Interviewed (in German) on Austrian Public Television ORF for its news show, “Zeit im Bild,” Gregor Thuswaldner, associate professor/chair of Languages and Linguistics, discussed Thomas Bernhard, one of the most important and provocative European writers of the 20th century. Thuswaldner, who grew up in Salzburg, Austria, and now directs Gordon’s new Salzburg Institute, travelled to Austria during January 2012 for the interview. Here’s Thuswaldner’s summary of his new book “Morbus Austriacus: Thomas Bernhard’s Critique of Austria,” which was published (in German) this past fall:
“Thomas Bernhard (1931-1989) repeatedly criticized Austria for its refusal to come to terms with its Nazi past. In this new book, I attempt to analyze the complexity and contradictory nature of Bernhard’s critique. Emphasizing Bernhard’s exceptionally sophisticated poetological concepts in light of Austria’s political and cultural history after World War II, I try to illustrate in this new work the subtle aspects of Bernhard’s critique, which have been largely overlooked.”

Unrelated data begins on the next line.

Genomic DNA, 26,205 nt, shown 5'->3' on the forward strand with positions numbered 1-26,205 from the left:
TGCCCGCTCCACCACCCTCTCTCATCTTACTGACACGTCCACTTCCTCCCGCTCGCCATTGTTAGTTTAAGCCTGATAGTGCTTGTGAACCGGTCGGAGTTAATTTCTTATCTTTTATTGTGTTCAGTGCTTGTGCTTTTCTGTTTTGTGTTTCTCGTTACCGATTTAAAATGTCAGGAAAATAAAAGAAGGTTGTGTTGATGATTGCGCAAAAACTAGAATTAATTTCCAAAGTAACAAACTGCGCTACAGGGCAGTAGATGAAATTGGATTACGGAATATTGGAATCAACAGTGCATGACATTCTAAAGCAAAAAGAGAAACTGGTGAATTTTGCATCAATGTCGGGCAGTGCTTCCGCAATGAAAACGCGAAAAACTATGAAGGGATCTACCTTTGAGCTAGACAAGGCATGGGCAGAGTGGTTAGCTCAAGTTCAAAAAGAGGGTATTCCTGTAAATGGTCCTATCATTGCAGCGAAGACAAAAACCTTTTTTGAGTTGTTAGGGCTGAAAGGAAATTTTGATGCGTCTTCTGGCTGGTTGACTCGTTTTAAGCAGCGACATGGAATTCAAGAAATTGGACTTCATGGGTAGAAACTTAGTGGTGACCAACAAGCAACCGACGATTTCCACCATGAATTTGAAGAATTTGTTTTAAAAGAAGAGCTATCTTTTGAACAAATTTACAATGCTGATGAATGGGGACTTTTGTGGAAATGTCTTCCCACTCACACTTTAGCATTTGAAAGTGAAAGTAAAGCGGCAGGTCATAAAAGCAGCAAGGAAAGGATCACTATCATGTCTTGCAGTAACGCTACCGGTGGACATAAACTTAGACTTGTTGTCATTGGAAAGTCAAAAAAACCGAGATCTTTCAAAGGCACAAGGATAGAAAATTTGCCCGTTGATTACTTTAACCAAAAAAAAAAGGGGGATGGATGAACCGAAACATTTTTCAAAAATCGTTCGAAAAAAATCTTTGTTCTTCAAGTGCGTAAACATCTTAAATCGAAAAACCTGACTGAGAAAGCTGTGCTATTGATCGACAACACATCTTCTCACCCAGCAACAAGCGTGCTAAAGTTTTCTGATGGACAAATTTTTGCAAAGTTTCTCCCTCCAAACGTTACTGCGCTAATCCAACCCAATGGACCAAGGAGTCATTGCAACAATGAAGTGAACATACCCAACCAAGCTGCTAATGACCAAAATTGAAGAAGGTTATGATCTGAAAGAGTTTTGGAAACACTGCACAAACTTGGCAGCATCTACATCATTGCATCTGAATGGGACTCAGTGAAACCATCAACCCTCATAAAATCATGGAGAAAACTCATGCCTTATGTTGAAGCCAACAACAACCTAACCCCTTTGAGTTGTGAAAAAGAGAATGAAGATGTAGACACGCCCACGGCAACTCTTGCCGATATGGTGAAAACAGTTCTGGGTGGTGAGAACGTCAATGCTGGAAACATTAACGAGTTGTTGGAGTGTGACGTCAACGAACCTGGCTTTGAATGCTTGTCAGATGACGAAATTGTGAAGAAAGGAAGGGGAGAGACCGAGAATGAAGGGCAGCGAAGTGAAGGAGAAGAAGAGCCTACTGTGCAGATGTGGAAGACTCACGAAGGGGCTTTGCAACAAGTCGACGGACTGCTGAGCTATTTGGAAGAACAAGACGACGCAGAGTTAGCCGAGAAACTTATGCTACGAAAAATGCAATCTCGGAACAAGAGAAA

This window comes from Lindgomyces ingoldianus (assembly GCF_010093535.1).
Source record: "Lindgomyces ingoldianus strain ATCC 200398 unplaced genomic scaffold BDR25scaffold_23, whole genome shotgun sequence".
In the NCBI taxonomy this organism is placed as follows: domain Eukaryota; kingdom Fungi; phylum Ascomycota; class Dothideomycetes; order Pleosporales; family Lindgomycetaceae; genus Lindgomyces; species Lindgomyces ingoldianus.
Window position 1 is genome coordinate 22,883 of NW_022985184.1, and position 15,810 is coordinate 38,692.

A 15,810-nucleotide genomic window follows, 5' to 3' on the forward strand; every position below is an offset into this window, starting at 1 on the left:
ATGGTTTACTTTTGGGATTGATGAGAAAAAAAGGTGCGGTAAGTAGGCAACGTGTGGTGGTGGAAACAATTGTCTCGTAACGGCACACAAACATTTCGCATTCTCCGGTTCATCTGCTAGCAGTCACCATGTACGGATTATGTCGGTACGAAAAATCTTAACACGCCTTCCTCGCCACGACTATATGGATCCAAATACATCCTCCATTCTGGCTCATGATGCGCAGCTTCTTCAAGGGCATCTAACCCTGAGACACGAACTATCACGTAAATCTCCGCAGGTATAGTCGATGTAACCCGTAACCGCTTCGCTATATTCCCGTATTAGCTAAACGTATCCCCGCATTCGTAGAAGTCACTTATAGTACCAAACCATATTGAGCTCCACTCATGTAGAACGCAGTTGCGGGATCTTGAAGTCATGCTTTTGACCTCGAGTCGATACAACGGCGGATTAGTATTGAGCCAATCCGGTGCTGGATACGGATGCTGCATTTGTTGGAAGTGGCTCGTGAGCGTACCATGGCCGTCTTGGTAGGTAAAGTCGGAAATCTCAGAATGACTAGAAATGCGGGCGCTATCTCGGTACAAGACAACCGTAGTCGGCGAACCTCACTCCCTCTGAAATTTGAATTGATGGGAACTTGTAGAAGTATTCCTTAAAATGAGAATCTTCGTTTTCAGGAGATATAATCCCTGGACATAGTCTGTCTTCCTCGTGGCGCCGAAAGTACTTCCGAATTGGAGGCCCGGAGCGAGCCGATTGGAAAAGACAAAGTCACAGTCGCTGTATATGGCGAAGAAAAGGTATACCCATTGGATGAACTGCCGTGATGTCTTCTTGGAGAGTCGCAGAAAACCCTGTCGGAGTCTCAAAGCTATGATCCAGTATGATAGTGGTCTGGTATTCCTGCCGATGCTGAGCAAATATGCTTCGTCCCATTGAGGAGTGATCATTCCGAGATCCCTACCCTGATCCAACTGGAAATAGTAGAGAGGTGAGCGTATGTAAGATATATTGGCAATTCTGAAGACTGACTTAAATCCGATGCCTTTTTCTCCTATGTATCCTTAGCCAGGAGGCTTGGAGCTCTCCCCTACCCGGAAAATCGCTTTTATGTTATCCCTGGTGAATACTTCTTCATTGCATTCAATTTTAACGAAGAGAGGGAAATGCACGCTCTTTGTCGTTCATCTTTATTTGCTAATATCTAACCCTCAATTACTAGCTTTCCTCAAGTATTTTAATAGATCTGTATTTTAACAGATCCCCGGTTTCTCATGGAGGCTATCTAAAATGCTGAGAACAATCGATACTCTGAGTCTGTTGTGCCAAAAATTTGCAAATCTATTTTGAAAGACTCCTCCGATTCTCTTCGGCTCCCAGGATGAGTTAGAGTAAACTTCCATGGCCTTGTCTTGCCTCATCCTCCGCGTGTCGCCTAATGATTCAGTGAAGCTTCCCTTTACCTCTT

Music classes in school offer much more than learning how to hum a few bars. That’s why Oxford University Press decided to summarize the forefront of music education research and stress the intricacies of human musical learning across disciplines in two new volumes for the Music Educators National Conference (MENC) Handbook of Research on Music Learning. Released in the fall of 2011, Volume 1 focuses on strategies, and Volume 2 explores the application. Sandra Doneski, associate professor, award-winning music educator and chair of Gordon’s music education program (pictured here, right), co-authored (with Kenneth H. Phillips) a chapter for Volume 2, entitled, “Research on Elementary and Secondary School Singing.”